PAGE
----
Issue:  Vol. 47 / No. 50 / 14 December 2017
 

Castro area arcade games rule change approved by planning commission

Several of the vintage arcade games on offer at Brewcade, which opened last week on upper Market Street.

Several of the vintage arcade games on offer at Brewcade, which opened last week on upper Market Street.

A change in how the city regulates venues with arcade games in the Castro’s upper Market Street corridor sailed through the Planning Commission today.

The oversight body unanimously voted 5-0 to approve the updated rules, but only for what is known as the Upper Market Street Neighborhood Commercial Transit District.

The commissioners rejected a staff recommendation to have the revisions apply to all commercial districts throughout the city.

Such a change should require more noticing and communication with neighborhood groups before the commissioners felt comfortable moving forward with it.

“It is a little premature to go citywide with this but certainly upper Market makes sense,” said commissioner Dennis Richards, a gay man who lives in the Duboce Triangle neighborhood just off upper Market Street.

The revision now heads to the Board of Supervisors, which will take up the legislation in the New Year. Sponsored by gay District 8 Supervisor Scott Wiener, the rule change would allow a business on either the ground floor or second story storefront to have arcade games.

Andres Power, an aide to Wiener, told the commission that “arcades are fun, nostalgic and a great addition to our commercial corridor.”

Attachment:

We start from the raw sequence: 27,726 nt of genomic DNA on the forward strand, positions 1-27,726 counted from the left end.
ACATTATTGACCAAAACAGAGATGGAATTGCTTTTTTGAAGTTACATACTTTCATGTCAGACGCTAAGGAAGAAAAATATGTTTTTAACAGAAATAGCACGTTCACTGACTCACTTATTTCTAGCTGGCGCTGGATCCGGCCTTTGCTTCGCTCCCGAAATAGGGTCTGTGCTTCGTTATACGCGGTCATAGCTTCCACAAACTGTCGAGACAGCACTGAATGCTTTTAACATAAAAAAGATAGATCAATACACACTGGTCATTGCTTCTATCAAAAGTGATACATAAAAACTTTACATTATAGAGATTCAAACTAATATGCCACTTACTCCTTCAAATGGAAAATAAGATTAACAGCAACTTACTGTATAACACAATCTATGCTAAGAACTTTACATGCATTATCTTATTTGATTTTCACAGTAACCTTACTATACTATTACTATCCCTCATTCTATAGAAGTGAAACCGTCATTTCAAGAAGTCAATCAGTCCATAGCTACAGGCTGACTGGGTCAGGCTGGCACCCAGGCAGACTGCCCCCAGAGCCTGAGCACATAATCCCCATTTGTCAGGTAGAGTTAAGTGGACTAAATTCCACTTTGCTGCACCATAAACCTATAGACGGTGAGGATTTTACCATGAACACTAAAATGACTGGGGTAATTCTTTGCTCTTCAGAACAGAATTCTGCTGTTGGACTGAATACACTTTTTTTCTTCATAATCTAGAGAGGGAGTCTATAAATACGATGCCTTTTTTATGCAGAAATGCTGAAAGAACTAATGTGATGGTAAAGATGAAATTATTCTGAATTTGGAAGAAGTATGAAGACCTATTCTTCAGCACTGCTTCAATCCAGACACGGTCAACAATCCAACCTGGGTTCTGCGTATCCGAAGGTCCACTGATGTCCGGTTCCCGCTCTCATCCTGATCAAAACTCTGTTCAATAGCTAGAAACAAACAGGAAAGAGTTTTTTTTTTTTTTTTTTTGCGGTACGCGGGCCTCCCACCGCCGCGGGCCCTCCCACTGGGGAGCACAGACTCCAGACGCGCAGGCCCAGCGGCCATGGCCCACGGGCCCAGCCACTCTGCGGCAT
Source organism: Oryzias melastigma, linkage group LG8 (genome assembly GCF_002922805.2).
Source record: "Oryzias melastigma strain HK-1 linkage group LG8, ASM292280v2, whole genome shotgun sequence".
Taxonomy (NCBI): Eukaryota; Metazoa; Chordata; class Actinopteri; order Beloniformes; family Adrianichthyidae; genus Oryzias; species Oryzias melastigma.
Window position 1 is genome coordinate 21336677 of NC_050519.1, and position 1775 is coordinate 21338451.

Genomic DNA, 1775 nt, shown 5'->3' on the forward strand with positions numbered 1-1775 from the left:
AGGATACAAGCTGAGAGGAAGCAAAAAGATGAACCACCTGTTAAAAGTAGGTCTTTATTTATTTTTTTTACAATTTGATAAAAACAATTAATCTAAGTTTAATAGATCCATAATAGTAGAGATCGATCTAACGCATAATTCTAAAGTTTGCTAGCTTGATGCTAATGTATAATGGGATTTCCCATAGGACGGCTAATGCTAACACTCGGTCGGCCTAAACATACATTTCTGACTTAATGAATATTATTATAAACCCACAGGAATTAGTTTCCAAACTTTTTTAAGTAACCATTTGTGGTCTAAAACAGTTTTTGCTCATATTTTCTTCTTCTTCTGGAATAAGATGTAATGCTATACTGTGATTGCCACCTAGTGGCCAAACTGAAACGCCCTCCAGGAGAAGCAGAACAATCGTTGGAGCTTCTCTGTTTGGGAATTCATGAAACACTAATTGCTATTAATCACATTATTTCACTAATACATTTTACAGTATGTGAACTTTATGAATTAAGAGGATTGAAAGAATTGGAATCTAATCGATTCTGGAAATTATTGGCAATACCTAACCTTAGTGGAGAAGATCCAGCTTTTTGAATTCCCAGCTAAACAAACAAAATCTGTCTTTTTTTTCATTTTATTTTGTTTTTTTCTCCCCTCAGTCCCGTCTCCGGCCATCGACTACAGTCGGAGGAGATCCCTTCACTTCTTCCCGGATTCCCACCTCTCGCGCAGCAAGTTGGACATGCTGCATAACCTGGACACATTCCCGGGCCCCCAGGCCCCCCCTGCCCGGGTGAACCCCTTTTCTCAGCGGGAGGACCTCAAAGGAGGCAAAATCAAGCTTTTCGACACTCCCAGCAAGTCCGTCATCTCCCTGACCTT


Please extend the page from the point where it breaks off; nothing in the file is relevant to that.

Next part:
Under the current rules, only ground floor businesses on Market Street between Noe and Church streets that fall under the classification of an “other entertainment” use can seek approval to have up to 10 “mechanical amusement game devices.”

Attention to the rule was raised when the owners of Brewcade, a new bar that opened last week in a storefront in the new building at 2200 Market Street, first proposed to theme it around offering vintage video games like Ms. Pac-Man and Donkey Kong. They were forced to limit the number of such games they could offer due to the zoning codes.

Diego R. Sánchez, the planning department’s director of legislative affairs, noted in his report to the commission that “these regulations are largely based on older notions of arcades.”

When the rules were first adopted in the 1980s, residents and city leaders were mainly concerned about increased congestion on sidewalks around arcades, wrote Sánchez, as well as “the accessibility to arcades by minors during school hours and an increase in crime and other anti-social behavior in areas near arcades.”

Those fears have since dissipated, noted Sánchez, with there now being a nostalgic affection toward classic video games.

“The current interest in arcades is in large part led by Baby Boomer and Gen-X hobbyists, collectors and nostalgists,” he wrote in his report. “These groups view arcades as venues for social interaction and for forming community around friendly competition. As a result of this attitudinal change, and in conjunction with increased regulation on smoking and gambling, popular concerns about possible nuisance have subsided.”

The city has been revising its arcade game rules throughout the city, and specifically in the Haight. Last month the new rules, pushed by District 5 Supervisor London Breed, were signed into law by Mayor Ed Lee.

Citywide, there was a relaxation in the police code’s regulations for venues with such games. The city eliminated several permits that business owners had needed to seek approval from the police in order to have arcade games.

“In the 1980s these were considered high impact uses. It is completely different now,” said the city’s planning director, John Rahaim, who is gay. “We don’t see them any different than other uses.”

— Matthew S. Bajko, December 18, 2014 @ 4:59 pm PST
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